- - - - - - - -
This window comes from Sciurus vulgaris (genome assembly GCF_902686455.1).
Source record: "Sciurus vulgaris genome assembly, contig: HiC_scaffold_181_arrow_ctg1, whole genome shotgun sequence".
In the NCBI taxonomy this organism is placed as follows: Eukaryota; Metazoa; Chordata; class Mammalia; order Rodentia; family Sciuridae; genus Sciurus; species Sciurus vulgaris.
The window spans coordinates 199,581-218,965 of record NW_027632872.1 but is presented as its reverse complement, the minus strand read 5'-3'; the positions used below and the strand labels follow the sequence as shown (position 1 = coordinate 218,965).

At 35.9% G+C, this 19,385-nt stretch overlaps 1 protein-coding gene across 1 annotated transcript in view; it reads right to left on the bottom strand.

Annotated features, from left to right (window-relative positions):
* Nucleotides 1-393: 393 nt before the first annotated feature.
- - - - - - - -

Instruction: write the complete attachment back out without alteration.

This window comes from Sciurus vulgaris (genome assembly GCF_902686455.1).
Source record: "Sciurus vulgaris genome assembly, contig: HiC_scaffold_181_arrow_ctg1, whole genome shotgun sequence".
In the NCBI taxonomy this organism is placed as follows: Eukaryota; Metazoa; Chordata; class Mammalia; order Rodentia; family Sciuridae; genus Sciurus; species Sciurus vulgaris.
The window spans coordinates 199,581-218,965 of record NW_027632872.1 but is presented as its reverse complement, the minus strand read 5'-3'; the positions used below and the strand labels follow the sequence as shown (position 1 = coordinate 218,965).

At 35.9% G+C, this 19,385-nt stretch overlaps 1 protein-coding gene across 1 annotated transcript in view; it reads right to left on the bottom strand.

Annotated features, from left to right (window-relative positions):
* Nucleotides 1-393: 393 nt before the first annotated feature.